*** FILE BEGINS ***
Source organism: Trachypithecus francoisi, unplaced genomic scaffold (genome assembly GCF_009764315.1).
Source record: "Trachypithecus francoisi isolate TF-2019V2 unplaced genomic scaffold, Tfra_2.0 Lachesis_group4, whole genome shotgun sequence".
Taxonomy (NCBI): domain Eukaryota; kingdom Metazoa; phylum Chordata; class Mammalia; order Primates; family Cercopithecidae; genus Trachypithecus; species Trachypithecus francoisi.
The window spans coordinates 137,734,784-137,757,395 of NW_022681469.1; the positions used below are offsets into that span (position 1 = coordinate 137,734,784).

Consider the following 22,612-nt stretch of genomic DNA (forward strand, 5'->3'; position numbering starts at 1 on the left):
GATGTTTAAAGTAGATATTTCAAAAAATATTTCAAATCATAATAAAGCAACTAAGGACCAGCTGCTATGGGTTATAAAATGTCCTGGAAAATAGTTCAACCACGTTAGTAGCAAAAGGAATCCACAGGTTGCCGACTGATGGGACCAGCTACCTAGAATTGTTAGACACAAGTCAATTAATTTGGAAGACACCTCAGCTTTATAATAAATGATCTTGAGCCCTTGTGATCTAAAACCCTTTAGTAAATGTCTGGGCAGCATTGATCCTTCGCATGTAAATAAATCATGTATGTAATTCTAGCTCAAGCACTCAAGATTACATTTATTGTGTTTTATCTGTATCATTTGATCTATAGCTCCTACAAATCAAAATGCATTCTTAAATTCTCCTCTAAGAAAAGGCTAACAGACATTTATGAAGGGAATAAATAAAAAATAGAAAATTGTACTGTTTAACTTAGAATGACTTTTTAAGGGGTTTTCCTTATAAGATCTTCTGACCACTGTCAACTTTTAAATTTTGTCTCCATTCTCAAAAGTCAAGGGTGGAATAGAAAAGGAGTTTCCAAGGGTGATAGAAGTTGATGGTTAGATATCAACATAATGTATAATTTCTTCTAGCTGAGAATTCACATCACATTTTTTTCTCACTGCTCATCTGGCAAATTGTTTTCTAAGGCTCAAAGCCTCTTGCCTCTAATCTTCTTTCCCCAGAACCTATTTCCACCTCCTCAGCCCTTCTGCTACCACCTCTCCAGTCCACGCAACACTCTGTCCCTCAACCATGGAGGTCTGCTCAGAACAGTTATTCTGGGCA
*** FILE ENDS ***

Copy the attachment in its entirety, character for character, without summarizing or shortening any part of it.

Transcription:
Source organism: Trachypithecus francoisi, unplaced genomic scaffold (genome assembly GCF_009764315.1).
Source record: "Trachypithecus francoisi isolate TF-2019V2 unplaced genomic scaffold, Tfra_2.0 Lachesis_group4, whole genome shotgun sequence".
Taxonomy (NCBI): domain Eukaryota; kingdom Metazoa; phylum Chordata; class Mammalia; order Primates; family Cercopithecidae; genus Trachypithecus; species Trachypithecus francoisi.
The window spans coordinates 137,734,784-137,757,395 of NW_022681469.1; the positions used below are offsets into that span (position 1 = coordinate 137,734,784).

Consider the following 22,612-nt stretch of genomic DNA (forward strand, 5'->3'; position numbering starts at 1 on the left):
GATGTTTAAAGTAGATATTTCAAAAAATATTTCAAATCATAATAAAGCAACTAAGGACCAGCTGCTATGGGTTATAAAATGTCCTGGAAAATAGTTCAACCACGTTAGTAGCAAAAGGAATCCACAGGTTGCCGACTGATGGGACCAGCTACCTAGAATTGTTAGACACAAGTCAATTAATTTGGAAGACACCTCAGCTTTATAATAAATGATCTTGAGCCCTTGTGATCTAAAACCCTTTAGTAAATGTCTGGGCAGCATTGATCCTTCGCATGTAAATAAATCATGTATGTAATTCTAGCTCAAGCACTCAAGATTACATTTATTGTGTTTTATCTGTATCATTTGATCTATAGCTCCTACAAATCAAAATGCATTCTTAAATTCTCCTCTAAGAAAAGGCTAACAGACATTTATGAAGGGAATAAATAAAAAATAGAAAATTGTACTGTTTAACTTAGAATGACTTTTTAAGGGGTTTTCCTTATAAGATCTTCTGACCACTGTCAACTTTTAAATTTTGTCTCCATTCTCAAAAGTCAAGGGTGGAATAGAAAAGGAGTTTCCAAGGGTGATAGAAGTTGATGGTTAGATATCAACATAATGTATAATTTCTTCTAGCTGAGAATTCACATCACATTTTTTTCTCACTGCTCATCTGGCAAATTGTTTTCTAAGGCTCAAAGCCTCTTGCCTCTAATCTTCTTTCCCCAGAACCTATTTCCACCTCCTCAGCCCTTCTGCTACCACCTCTCCAGTCCACGCAACACTCTGTCCCTCAACCATGGAGGTCTGCTCAGAACAGTTATTCTGGGCA